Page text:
# Deriving moment of Inertia

1. Nov 12, 2009

### kuahji

I'm attempting to derive the moment of inertia for a cylindrical object.

I know that I=$$\int r^2 dm$$

which equals =$$\int r^2 p dV$$

My question begins here, the derivations I seen pull p out of the integral, which makes sense to do, because in this case it's a constant. p=M/($$\pi$$r^2L). So if I don't pull p out before integrating I get I=Mr^2, if I do pull it out, I get I=M/2r^2. I know the answer should be I=M/2r^2 because I have a solid cylindrical object. So why am I getting a different result when I leave p in, & a different result when I pull p out or am I just making a silly math error?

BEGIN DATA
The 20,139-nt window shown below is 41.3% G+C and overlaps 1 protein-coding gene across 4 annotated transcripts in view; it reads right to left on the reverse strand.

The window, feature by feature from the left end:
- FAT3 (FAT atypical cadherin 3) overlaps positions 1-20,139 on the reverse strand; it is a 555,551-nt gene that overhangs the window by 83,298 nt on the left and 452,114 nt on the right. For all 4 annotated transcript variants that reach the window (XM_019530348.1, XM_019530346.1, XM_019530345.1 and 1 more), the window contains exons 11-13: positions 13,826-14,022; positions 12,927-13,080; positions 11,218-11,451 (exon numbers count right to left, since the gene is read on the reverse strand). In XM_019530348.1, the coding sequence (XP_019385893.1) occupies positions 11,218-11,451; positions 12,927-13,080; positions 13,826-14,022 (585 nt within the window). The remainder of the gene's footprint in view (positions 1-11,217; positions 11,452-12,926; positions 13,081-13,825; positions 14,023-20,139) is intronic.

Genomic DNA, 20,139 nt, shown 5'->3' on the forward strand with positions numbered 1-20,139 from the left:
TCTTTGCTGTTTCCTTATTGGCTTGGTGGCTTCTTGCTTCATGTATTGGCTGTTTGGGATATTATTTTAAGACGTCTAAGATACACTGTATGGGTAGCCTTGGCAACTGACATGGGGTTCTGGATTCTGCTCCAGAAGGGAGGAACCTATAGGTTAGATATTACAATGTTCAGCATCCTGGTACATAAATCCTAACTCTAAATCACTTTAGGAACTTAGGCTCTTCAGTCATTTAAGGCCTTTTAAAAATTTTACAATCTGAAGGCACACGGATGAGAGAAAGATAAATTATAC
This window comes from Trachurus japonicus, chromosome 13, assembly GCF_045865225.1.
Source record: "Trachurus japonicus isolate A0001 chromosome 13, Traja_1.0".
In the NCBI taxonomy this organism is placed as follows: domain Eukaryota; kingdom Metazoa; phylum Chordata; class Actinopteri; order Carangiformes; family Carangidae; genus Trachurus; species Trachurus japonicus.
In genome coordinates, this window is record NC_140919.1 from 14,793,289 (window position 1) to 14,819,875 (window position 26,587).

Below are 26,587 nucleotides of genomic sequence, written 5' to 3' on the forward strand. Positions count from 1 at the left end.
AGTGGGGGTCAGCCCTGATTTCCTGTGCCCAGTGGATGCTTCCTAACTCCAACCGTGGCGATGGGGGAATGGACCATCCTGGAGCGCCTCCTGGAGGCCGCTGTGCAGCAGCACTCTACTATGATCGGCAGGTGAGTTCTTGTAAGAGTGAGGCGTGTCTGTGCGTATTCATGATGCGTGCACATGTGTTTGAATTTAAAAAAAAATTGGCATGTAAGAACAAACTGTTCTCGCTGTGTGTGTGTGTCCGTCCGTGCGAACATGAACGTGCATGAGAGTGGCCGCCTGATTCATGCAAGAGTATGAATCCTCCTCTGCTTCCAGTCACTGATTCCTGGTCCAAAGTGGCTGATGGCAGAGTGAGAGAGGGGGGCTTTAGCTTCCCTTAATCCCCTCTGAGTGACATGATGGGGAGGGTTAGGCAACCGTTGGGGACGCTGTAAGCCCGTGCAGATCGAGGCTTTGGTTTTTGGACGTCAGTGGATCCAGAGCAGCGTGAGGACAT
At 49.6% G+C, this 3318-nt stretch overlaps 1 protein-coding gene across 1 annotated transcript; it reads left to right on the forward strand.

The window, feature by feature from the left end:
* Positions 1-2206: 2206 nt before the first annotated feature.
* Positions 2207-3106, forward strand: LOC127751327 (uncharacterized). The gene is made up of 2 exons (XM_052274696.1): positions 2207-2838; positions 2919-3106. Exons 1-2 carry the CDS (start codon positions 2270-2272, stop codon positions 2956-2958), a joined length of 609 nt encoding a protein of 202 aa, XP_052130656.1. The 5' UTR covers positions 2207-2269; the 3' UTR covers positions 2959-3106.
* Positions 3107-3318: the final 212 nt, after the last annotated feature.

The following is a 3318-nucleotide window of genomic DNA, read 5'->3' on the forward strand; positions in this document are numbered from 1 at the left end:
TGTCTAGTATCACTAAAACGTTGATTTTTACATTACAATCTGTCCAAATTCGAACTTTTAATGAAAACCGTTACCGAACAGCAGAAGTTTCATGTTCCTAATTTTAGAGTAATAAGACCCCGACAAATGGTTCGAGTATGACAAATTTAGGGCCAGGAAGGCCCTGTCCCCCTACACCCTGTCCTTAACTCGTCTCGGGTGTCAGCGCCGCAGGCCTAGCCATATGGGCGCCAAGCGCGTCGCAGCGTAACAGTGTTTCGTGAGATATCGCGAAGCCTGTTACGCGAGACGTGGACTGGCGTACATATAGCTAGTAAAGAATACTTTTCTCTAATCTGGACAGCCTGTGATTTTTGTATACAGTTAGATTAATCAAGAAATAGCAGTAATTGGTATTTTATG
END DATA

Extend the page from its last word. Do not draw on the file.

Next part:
Below is my work when I leave p inside the integral

I=$$\int r^2*p*(2\pi*r)dr$$
=2M$$\int r dr$$ (replacing p with M/($$\pi$$r^2L) before integrating)
=Mr^2

2. Nov 12, 2009

### ApexOfDE

I believe that density is constant for each material.

p/s: you replace m = DV, then you replace D = M/V... I dont get it :(

3. Nov 12, 2009

### kuahji

I replaced dm with pdV & then p with M/V.